Employees with less experience than the 18–19 age group are employees under 18 years of age. For this group of workers the relative risk of accidents at work is RR [95% Cl] = 0.33 [0.31–0.35]. Polish legislation allows employers to employ persons once they reach the age of 16. Until they reach the age of majority (18 years), these employees are juvenile and being under special protection they can only be directed to so-called light work that should be defined beforehand by the employer. This group of employees cannot be employed for work included in the list of prohibited work. The employer is also bound by specific working time standards. The daily dimension of juvenile time cannot exceed 6 h. In addition, young workers must not be employed overtime or at night, and other limit values are set for risks such as a lower net energy expenditure burden. This means that people under the age of 18 usually perform simple office work or seasonal work that do not involve a high level of risk.
Large differences in the relative risk were observed among the oldest group of workers, aged 65 and over. For this group of employees RR [95% Cl] = 0.43 [0.42–0.44]. It can therefore be concluded that the risk is more than half that of other employees. All employees of this age group already have full pension benefits (women starting at 60 years of age, men at 65 years). Therefore, their work is often part-time or advisory (expert) work [33,34]. Usually, these employees do not perform production work and are not employed as blue-collar workers. Therefore, the accident risk associated with their work is significantly lower than in other age groups. Similarly, a lower than average risk was observed in the group of employees aged 60–64—RR [95% Cl] = 0.89 [0.87–0.90]. This risk is higher than in the group of older employees, as men obtain pension rights after reaching 65 years of age. It is therefore often the case that men perform dangerous production work after the age of 60. In the study [35], it was found that with age, multitasking is declining in employees. In the case of these two groups of older employees, there is a worrying trend that risk levels will increase in 2017 and 2018, compared to previous years, as shown in Figure 8 and Figure 9. For employees aged 65 and over in 2017 RR [95% Cl] = 0.65 [0.61–0.69], and for workers aged 60–64 in 2017 RR [95% Cl] = 1.10 [1.01–1.13], which is above average. Such results can be explained by the shortage of the labour market, which is largely supplemented by foreign employees (in the years 2014–2020 an increase by 600 thousand—about 480%) [21,36] and retired employees [33,34]. Shortages of employees in the labour market resulted in an increase in the weekly working time of people aged over 65 in 2016 and 2017 by about 5 h per week compared to 2010 (28.3 h/week in 2010, 33.2 h/week in 2017). No such increase was recorded in the remaining age groups [33,34]. This confirms the conclusions of Bartkowiak et al. [37] that in 2019, compared to 2014, there was an increase in entrepreneurs’ awareness of the role of experienced (older) employees in their companies. These jobs, which are tailored to younger employees, may not be sufficiently secure for older employees with lower perception and motor skills [12,13,18,38]. It should be noted that each employee must be admitted to work by an occupational medicine physician. Gander et al. [39] concluded that demographic and social trends in industrialised countries would lead to an increase in the number of older shift workers, raising concerns about possible health and safety risks. The International Labour Organisation recommended the possibility of moving to day work or early retirement especially in the case of older night workers. Varianou-Mikellidou et al. [4] identify what changes are taking place in ageing workers as a result of physical and mental processes and what their consequences at work may be in relation to health and safety. The authors suggest a more balanced work management system and the identification of more factors that may affect employees’ ability to work, especially in the case of older employees.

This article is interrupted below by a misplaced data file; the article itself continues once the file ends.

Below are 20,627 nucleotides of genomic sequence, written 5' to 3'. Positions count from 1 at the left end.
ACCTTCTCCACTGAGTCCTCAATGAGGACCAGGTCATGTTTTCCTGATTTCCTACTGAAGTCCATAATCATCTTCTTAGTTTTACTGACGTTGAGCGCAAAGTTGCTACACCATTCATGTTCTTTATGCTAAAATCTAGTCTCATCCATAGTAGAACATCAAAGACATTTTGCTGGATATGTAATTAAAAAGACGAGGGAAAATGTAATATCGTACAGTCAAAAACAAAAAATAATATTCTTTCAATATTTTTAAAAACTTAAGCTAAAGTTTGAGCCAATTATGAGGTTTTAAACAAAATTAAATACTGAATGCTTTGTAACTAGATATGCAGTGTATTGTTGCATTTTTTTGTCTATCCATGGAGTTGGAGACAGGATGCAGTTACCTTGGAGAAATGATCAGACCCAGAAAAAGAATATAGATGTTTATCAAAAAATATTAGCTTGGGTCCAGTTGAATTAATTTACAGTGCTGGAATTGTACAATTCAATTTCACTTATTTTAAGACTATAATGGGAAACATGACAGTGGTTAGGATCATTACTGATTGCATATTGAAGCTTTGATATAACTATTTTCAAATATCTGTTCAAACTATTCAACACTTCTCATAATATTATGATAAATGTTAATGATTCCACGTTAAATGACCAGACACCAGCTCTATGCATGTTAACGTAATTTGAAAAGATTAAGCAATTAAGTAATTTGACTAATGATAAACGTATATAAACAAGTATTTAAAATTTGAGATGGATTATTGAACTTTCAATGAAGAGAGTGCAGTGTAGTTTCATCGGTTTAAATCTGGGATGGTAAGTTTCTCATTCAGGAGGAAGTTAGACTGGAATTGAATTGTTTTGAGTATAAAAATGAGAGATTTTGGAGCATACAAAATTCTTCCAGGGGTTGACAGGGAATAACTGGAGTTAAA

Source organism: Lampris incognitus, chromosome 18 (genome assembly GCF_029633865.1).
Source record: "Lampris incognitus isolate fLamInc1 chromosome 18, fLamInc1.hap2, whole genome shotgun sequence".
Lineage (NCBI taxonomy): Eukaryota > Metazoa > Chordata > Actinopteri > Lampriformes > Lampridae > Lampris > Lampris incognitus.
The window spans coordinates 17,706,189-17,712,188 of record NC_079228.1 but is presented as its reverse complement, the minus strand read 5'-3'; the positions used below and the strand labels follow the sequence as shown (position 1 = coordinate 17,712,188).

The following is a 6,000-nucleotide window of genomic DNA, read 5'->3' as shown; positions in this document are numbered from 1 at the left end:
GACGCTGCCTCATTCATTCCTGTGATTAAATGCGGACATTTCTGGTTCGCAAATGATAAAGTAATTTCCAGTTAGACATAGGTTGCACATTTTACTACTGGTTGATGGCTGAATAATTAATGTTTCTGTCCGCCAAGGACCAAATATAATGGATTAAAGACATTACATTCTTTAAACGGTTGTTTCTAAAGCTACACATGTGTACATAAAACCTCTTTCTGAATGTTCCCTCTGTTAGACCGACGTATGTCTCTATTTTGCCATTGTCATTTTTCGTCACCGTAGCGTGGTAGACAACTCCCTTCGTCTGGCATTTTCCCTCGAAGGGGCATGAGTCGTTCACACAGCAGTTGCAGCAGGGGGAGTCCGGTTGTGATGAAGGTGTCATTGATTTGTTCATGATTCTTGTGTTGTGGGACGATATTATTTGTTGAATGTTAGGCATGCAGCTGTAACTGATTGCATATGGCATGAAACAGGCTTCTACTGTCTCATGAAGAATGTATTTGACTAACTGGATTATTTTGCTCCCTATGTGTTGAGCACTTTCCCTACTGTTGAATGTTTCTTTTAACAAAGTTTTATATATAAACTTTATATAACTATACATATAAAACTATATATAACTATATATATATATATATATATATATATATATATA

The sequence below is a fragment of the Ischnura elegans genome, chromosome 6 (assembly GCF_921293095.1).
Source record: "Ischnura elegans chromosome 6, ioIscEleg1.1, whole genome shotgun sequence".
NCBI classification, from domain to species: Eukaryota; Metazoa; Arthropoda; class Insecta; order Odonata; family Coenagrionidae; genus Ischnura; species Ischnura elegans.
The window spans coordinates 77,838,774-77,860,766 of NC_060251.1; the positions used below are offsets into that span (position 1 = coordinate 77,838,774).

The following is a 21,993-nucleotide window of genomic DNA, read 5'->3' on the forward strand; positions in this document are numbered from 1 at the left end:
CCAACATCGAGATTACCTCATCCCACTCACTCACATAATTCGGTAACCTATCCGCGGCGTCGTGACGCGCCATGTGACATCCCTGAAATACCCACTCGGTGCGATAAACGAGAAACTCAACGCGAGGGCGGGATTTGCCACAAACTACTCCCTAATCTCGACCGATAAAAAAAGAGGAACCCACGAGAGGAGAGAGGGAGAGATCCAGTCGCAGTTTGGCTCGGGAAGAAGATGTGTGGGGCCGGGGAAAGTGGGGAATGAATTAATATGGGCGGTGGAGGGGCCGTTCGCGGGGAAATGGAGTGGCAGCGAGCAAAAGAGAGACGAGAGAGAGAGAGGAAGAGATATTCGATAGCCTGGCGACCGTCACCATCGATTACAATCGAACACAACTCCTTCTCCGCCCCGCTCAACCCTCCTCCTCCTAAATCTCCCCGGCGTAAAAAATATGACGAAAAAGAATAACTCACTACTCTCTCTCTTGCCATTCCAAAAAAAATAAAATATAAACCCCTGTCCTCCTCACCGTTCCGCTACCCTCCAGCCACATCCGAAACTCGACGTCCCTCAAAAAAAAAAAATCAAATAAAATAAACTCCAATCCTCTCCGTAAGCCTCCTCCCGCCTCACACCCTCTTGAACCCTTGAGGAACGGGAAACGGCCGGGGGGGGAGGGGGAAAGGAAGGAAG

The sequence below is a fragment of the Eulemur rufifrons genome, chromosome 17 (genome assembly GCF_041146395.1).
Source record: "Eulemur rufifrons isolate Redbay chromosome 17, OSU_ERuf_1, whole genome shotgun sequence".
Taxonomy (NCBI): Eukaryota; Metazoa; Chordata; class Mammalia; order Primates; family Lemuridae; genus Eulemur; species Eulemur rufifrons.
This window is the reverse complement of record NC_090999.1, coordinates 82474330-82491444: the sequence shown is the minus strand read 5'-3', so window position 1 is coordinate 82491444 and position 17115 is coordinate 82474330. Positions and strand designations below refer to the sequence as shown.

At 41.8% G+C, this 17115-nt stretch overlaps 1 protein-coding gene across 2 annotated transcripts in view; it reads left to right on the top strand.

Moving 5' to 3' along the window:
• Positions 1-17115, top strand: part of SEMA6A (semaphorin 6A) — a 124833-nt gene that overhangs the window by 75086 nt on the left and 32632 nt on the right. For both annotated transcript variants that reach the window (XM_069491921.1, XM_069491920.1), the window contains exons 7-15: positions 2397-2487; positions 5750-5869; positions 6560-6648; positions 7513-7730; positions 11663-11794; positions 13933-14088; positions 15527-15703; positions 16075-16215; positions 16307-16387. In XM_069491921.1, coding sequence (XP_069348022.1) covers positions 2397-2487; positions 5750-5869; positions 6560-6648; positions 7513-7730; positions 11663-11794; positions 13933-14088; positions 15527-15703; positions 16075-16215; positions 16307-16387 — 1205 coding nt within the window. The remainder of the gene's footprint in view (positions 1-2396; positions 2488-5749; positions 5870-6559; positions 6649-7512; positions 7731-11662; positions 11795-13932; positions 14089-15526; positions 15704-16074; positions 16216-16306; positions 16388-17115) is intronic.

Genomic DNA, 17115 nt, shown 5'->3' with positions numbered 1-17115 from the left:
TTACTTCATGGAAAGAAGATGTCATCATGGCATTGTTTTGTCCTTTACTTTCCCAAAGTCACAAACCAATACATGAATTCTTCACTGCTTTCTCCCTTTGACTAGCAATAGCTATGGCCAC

5. Conclusions

Accident statistics annually show that the numbers of people injured in accidents at work vary across age groups. This is due to the level of employees’ awareness and the changes in the human body’s motor skills during life. From a practical point of view, a more readable result for retrospective analysis of the accident rate is a cohort study for which the relative risk (RR) is determined, indicating the structure of the phenomenon in the population.
Based on the analysis of 732,460 accidents at work in Poland in 2008–2018, it was found that participation in an accident at work;
  • workers aged 18–19 are the most vulnerable group,
  • workers aged up to 18 are the least exposed group.
In each of the analysed years, the accident risk higher than the average was observed among employees aged 20–29, and lower than the average among employees aged 30–49.
Between 2017 and 2018 an increase in accident risk was observed among workers aged +60. It must be assumed that this trend will continue, as demographic change is forcing older workers to be more often employed. Therefore, their positions and work they are commissioned to do should be adapted to the psychophysical abilities of older people.

Author Contributions

Conceptualization K.N.; Formal analysis K.N., B.O.; Methodology T.L.; Writing—review and editing, B.O., K.Ł. All authors have read and agreed to the published version of the manuscript.


Publication supported by the Silesian University of Technology(11/99/BK_21/0080).

Institutional Review Board Statement